Background Diarrhoea-associated haemolytic uraemic syndrome (D+HUS) is the leading cause of paediatric acute renal failure. It occurs after infection by shiga toxin (stx) producing bacteria, usually E.coli O157. There is no direct treatment. HUS was considered an endothelial disease until an inducible podocyte-specific VEGFA knockdown mouse also developed the pathological signature of glomerular thrombotic microangiopathy (TMA). Stx binds to cellular Gb3 receptors. Human podocytes express Gb3 and show reduced VEGFA production following stx2 treatment. Mouse podocytes lack Gb3 and mice do not develop TMA if exposed to stx. The atypical form of HUS is caused by mutations in alternative complement pathway proteins, particularly Factor H. Eculizumab, a drug that blocks the complement cascade, has been used in atypical HUS and experimentally in D+HUS.
Aims We hypothesise that podocytes, VEGFA and complement regulators play a co-ordinated role in the renal pathogenesis of D+HUS. Understanding how stx causes kidney damage will help devise treatment options for D+HUS.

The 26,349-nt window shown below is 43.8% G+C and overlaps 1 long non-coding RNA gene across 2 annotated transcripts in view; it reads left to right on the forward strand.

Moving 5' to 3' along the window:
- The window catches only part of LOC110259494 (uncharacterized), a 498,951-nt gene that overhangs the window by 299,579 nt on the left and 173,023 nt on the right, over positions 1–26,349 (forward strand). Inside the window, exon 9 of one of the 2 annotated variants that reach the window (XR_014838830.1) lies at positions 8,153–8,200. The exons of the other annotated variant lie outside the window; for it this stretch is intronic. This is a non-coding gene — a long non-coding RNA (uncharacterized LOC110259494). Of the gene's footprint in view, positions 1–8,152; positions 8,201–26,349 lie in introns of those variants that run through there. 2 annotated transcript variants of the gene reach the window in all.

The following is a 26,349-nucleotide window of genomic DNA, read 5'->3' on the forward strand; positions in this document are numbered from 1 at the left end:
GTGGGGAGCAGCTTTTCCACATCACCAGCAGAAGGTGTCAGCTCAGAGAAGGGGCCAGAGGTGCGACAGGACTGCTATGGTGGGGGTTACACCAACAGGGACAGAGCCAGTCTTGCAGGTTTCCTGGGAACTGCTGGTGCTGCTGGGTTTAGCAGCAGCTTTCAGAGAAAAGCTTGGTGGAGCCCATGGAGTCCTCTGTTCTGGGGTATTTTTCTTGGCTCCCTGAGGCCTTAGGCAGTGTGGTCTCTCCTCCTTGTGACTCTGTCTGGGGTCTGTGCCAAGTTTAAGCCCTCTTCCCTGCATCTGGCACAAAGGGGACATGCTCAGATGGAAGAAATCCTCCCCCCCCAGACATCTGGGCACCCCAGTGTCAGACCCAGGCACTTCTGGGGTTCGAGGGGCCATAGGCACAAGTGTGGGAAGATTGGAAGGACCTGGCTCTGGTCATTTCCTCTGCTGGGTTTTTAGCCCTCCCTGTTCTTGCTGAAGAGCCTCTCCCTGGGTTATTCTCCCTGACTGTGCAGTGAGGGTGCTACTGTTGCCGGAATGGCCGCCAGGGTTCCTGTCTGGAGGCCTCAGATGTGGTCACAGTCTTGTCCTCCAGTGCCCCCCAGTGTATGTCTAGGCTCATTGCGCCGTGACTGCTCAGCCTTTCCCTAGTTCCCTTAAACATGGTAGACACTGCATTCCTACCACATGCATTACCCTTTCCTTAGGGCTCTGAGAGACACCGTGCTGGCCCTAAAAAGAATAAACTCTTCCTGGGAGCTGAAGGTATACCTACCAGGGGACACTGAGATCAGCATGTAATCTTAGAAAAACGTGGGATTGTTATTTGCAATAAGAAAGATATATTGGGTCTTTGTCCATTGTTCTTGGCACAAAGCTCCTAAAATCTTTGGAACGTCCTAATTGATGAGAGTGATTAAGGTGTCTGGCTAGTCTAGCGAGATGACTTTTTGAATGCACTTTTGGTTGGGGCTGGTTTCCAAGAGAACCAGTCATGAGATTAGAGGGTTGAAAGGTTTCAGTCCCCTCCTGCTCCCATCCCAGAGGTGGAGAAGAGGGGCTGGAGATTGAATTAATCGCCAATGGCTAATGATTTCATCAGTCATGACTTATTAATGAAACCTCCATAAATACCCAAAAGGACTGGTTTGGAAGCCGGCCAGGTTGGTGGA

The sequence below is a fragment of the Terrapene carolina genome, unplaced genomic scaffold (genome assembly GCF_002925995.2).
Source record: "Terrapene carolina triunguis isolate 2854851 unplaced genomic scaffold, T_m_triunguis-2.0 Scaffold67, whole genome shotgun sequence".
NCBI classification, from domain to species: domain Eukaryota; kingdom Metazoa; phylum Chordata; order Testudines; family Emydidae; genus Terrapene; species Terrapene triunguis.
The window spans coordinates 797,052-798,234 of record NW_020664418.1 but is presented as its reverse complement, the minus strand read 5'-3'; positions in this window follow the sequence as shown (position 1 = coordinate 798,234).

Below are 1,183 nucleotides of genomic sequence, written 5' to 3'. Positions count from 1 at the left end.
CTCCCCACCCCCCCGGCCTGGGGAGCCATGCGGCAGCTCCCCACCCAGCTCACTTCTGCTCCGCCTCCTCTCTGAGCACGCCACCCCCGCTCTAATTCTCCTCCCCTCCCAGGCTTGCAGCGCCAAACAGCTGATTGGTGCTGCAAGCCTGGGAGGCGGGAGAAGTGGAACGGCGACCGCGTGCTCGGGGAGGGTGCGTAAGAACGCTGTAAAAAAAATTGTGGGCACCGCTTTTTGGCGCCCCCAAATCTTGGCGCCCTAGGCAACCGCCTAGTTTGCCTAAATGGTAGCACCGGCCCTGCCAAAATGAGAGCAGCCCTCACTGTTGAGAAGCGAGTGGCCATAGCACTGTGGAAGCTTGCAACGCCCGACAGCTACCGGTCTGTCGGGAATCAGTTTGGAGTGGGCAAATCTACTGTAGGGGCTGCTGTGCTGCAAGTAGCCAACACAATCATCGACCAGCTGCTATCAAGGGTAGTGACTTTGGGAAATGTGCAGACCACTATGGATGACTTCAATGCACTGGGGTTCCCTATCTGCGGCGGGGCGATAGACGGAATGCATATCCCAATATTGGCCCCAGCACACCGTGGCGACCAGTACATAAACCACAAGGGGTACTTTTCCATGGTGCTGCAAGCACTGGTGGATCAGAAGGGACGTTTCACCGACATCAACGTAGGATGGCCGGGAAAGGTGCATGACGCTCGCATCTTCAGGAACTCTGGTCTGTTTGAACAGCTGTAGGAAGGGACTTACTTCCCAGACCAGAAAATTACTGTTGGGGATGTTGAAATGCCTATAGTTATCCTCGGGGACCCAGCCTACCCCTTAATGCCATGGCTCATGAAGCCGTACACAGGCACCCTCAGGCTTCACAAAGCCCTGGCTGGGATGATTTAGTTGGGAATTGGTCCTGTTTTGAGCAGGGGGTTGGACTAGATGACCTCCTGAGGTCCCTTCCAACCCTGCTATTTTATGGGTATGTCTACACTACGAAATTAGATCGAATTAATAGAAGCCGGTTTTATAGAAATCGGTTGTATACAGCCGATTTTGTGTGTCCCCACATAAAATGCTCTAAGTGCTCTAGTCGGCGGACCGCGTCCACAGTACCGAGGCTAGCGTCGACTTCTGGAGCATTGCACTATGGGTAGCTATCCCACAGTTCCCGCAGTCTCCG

Methods Expression of Gb3 on human and murine glomerular cells was investigated using immunofluorescence. Cellular Stx1 sensitivity was determined using a radio-labelled protein synthesis assay. Glomerular endothelial cells (GEnC) were treated to remove surface bound Factor H and then exposed to serum free media with or without VEGFA for 24 hours. Factor H was detected by immunofluorescence and images quantified. Secreted Factor H was detected using SDS PAGE gels.
Results Human glomerular cells express Gb3 and are stx1 sensitive whilst mouse podocytes lack Gb3 and are stx1 insensitive. Podocytes are 2.6-fold more sensitive to stx1 than glomerular endothelial cells (p<0.002). VEGF-A up regulates human GEnC surface factor H (p<0.0001). Factor H was detected in GEnC conditioned media.
Conclusion Podocytes are exquisitely sensitive stx1 targets. Reduced podocyte VEGFA down-regulates glomerular endothelial cell factor H expression and production making the glomerular endothelium potentially vulnerable to complement-mediated attack. This evidence supports a central role for podocyte injury and complement mediated endothelial cell attack in the pathogenesis of D+HUS; suggesting a potential role for complement blockade in the treatment of D+HUS.
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